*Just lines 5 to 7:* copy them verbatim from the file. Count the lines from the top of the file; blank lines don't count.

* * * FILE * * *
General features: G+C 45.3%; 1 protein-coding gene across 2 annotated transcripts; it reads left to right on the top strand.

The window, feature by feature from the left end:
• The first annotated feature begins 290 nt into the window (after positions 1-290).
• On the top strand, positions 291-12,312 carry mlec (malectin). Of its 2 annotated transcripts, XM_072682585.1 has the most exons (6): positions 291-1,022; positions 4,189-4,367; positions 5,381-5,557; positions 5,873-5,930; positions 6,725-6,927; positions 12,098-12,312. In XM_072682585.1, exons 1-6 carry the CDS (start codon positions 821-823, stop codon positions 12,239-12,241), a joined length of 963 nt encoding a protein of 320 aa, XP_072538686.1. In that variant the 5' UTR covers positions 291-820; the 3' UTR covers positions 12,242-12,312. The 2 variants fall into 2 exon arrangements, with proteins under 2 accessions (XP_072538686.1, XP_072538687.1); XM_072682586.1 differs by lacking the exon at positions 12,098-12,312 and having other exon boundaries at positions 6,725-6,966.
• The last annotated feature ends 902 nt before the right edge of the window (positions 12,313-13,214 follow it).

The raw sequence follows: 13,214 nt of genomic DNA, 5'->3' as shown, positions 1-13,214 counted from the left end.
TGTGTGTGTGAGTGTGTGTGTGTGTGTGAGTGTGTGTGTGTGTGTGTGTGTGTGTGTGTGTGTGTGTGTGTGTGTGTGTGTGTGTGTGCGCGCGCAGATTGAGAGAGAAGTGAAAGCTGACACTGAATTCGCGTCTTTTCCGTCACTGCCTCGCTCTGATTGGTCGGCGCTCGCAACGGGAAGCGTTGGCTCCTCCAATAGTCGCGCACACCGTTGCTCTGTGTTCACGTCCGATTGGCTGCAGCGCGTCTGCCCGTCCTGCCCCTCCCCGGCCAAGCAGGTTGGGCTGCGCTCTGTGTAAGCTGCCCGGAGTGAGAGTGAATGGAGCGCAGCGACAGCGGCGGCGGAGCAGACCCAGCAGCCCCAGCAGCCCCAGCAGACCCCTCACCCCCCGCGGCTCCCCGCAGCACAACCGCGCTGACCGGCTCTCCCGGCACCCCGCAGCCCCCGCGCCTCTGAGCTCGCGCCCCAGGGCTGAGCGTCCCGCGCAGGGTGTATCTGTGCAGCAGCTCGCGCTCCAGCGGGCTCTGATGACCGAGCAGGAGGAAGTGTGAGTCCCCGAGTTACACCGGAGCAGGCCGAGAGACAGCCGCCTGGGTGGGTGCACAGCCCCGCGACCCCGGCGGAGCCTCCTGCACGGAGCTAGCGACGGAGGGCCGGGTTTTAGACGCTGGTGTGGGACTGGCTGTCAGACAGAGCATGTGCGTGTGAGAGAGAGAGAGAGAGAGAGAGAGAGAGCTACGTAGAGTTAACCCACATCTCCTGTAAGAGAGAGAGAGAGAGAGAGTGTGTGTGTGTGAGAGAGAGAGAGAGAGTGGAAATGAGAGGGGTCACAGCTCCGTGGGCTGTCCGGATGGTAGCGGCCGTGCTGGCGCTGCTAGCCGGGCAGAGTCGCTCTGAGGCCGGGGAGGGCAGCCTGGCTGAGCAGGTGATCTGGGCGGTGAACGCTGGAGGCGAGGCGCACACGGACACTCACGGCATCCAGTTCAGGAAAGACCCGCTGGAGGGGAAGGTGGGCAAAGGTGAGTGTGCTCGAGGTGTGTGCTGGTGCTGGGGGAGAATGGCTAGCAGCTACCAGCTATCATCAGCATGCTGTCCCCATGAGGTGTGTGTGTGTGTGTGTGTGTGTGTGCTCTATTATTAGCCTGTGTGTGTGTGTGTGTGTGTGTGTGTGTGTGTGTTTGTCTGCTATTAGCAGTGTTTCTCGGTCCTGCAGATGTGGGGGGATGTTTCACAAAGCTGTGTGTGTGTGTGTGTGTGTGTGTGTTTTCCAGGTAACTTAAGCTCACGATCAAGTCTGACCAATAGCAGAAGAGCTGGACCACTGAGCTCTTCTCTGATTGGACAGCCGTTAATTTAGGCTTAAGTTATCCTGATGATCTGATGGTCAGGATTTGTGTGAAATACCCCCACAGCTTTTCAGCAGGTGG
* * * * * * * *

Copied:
• The last annotated feature ends 902 nt before the right edge of the window (positions 12,313-13,214 follow it).

The raw sequence follows: 13,214 nt of genomic DNA, 5'->3' as shown, positions 1-13,214 counted from the left end.
TGTGTGTGTGAGTGTGTGTGTGTGTGTGAGTGTGTGTGTGTGTGTGTGTGTGTGTGTGTGTGTGTGTGTGTGTGTGTGTGTGTGTGTGCGCGCGCAGATTGAGAGAGAAGTGAAAGCTGACACTGAATTCGCGTCTTTTCCGTCACTGCCTCGCTCTGATTGGTCGGCGCTCGCAACGGGAAGCGTTGGCTCCTCCAATAGTCGCGCACACCGTTGCTCTGTGTTCACGTCCGATTGGCTGCAGCGCGTCTGCCCGTCCTGCCCCTCCCCGGCCAAGCAGGTTGGGCTGCGCTCTGTGTAAGCTGCCCGGAGTGAGAGTGAATGGAGCGCAGCGACAGCGGCGGCGGAGCAGACCCAGCAGCCCCAGCAGCCCCAGCAGACCCCTCACCCCCCGCGGCTCCCCGCAGCACAACCGCGCTGACCGGCTCTCCCGGCACCCCGCAGCCCCCGCGCCTCTGAGCTCGCGCCCCAGGGCTGAGCGTCCCGCGCAGGGTGTATCTGTGCAGCAGCTCGCGCTCCAGCGGGCTCTGATGACCGAGCAGGAGGAAGTGTGAGTCCCCGAGTTACACCGGAGCAGGCCGAGAGACAGCCGCCTGGGTGGGTGCACAGCCCCGCGACCCCGGCGGAGCCTCCTGCACGGAGCTAGCGACGGAGGGCCGGGTTTTAGACGCTGGTGTGGGACTGGCTGTCAGACAGAGCATGTGCGTGTGAGAGAGAGAGAGAGAGAGAGAGAGAGAGCTACGTAGAGTTAACCCACATCTCCTGTAAGAGAGAGAGAGAGAGAGAGTGTGTGTGTGTGAGAGAGAGAGAGAGAGTGGAAATGAGAGGGGTCACAGCTCCGTGGGCTGTCCGGATGGTAGCGGCCGTGCTGGCGCTGCTAGCCGGGCAGAGTCGCTCTGAGGCCGGGGAGGGCAGCCTGGCTGAGCAGGTGATCTGGGCGGTGAACGCTGGAGGCGAGGCGCACACGGACACTCACGGCATCCAGTTCAGGAAAGACCCGCTGGAGGGGAAGGTGGGCAAAGGTGAGTGTGCTCGAGGTGTGTGCTGGTGCTGGGGGAGAATGGCTAGCAGCTACCAGCTATCATCAGCATGCTGTCCCCATGAGGTGTGTGTGTGTGTGTGTGTGTGTGTGCTCTATTATTAGCCTGTGTGTGTGTGTGTGTGTGTGTGTGTGTGTGTGTTTGTCTGCTATTAGCAGTGTTTCTCGGTCCTGCAGATGTGGGGGGATGTTTCACAAAGCTGTGTGTGTGTGTGTGTGTGTGTGTGTTTTCCAGGTAACTTAAGCTCACGATCAAGTCTGACCAATAGCAGAAGAGCTGGACCACTGAGCTCTTCTCTGATTGGACAGCCGTTAATTTAGGCTTAAGTTATCCTGATGATCTGATGGTCAGGATTTGTGTGAAATACCCCCACAGCTTTTCAGCAGGTGG